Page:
Good news, everyone!
A. Hammer Mastering is expanding! Introducing, A. Hammer Annex for Voice-overs and more!
When we brought A. Hammer Mastering to its current location at Secret Studios in 2003, it was our hope to include the world of voice-overs in our services–recording and editing VO’s using internal and outside talent, narration, ADR work, and more. However, the reality was the Mastering studio environment (Gary’s primary focus for almost 40 years), didn’t lend itself properly for that kind of work to be done in a professional manner. Since that is the only way we work, that part of the business was put aside.
But NOW, in the room right next door, we are taking the opportunity to build out A. Hammer Annex–a new facility with a proper vocal booth whose focus will be voice-overs, overdubs, ADR, podcasts, and video and audio editing. In concert with the Mastering suite next door, A. Hammer Annex will provide first-class quality sound for your commercial, film, game, podcast, multimedia and Internet audio projects.
And of course, A. Hammer Mastering will continue its highly rated menu of mastering services in its current location. 40 Years of Ears- A Musical Approach to a Technical Art!
The A. Hammer Annex will open in April of 2021- please stay tuned!
(for further info, please email A. Hammer Annex)
- Come into the mastering session with an idea of how you would like your project presented- song order, segues, crossfades, any extra editing that may be needed.
- Come to the mastering session with your original masters, and do the final sequencing in the mastering room. Digital glitches and other errors can be introduced during copying, and the time it takes to sequence in the mastering room is minimal compared to the time it takes to find the source of pops, ticks or other glitches. (It’s also a good idea to bring some alternate mixes- vocals up/ down, etc.)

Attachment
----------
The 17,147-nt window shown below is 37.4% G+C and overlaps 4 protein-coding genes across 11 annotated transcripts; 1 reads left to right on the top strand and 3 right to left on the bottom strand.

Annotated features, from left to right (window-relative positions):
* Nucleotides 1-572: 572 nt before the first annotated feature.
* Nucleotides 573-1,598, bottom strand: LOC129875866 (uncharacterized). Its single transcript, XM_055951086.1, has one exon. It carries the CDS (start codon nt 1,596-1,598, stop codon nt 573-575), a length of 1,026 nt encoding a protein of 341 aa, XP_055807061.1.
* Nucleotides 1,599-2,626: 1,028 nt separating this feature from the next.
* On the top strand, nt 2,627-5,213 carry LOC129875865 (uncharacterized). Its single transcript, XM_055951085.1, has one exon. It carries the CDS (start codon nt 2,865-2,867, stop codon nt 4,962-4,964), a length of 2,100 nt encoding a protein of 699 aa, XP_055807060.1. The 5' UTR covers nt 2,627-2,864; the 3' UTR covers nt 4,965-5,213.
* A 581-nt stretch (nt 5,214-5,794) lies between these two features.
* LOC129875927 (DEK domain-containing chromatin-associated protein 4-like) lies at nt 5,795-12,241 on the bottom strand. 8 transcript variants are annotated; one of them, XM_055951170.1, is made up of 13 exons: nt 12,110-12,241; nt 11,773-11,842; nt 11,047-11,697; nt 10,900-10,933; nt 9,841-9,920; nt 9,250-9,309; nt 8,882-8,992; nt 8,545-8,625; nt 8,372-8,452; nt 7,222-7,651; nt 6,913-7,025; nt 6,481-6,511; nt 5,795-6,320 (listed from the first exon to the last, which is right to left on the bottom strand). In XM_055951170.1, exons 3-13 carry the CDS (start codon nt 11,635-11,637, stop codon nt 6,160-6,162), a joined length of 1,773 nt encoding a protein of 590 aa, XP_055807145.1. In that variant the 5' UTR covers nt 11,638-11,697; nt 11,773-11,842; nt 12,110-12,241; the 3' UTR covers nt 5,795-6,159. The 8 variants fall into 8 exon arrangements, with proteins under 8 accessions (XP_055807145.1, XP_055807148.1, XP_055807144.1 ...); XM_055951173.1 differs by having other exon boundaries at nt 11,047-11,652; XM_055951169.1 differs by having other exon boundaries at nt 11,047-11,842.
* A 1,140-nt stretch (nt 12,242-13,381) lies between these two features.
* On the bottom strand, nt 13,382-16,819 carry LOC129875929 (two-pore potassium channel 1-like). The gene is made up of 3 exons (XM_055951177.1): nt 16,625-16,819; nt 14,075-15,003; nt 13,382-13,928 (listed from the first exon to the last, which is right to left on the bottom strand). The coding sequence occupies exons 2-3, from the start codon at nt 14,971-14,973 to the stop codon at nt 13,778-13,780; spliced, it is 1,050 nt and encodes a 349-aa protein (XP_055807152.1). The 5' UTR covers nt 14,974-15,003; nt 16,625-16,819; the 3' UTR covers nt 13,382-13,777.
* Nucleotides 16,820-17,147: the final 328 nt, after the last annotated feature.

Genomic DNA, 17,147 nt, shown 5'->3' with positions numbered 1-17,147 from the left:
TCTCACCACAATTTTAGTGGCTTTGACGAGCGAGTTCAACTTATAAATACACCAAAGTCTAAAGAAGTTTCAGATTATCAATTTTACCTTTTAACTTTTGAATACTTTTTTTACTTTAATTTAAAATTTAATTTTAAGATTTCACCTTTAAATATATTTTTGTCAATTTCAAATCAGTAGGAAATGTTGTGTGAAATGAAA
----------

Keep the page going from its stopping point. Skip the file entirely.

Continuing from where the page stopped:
Leave your mastering engineer some room to work. That means not “pre-mastering” your mixes before your engineer sees them. Best results are obtained from 24-bit or higher files whose peaks are -4 to -6 db below 0dbfs.
If you have a “loudness” type meter available, shoot for an average (“integrated loudness”) of -16 LUFS or lower. Do not worry if the mixes don’t sound as “loud” as you’re used to hearing from commercial releases- that’s one of the things that will be taken care of in the mastering process.
Your mixes should not be compressed, limited, or EQ’d on the stereo mix buss, and do not “normalize” or dither. (If you feel your mixes need these “fixes” before they leave your studio, you are probably not through mixing yet.)
If you have been listening to your mixes with some degree of mixbuss compression that you are fond of, please bring both versions of your mixes- with and without the processing- to your session, and we can decide together the best approach for final mastering.
- The best sources for digital mastering are, in order of preference:
- 24-bit (or higher) digital audio files, at the sampling rate and bit depth of your original session. These can be supplied via internet transfer through this site or other services such as Google Drive, Dropbox, WeTransfer or other file transfer service, a hard drive or flash drive, or on a DATA CD or DVD (Audio CDs present their own set of issues, and are not really a “preferred” source).
- 16-bit data files.
- Audio CDs.
- DAT tape.
Other sources (including analog tape) can be accommodated by special arrangement.
5. Most importantly: Before finishing your project, DO call for a free consultation! A little planning can be a tremendous help in achieving the final result that you want for your project.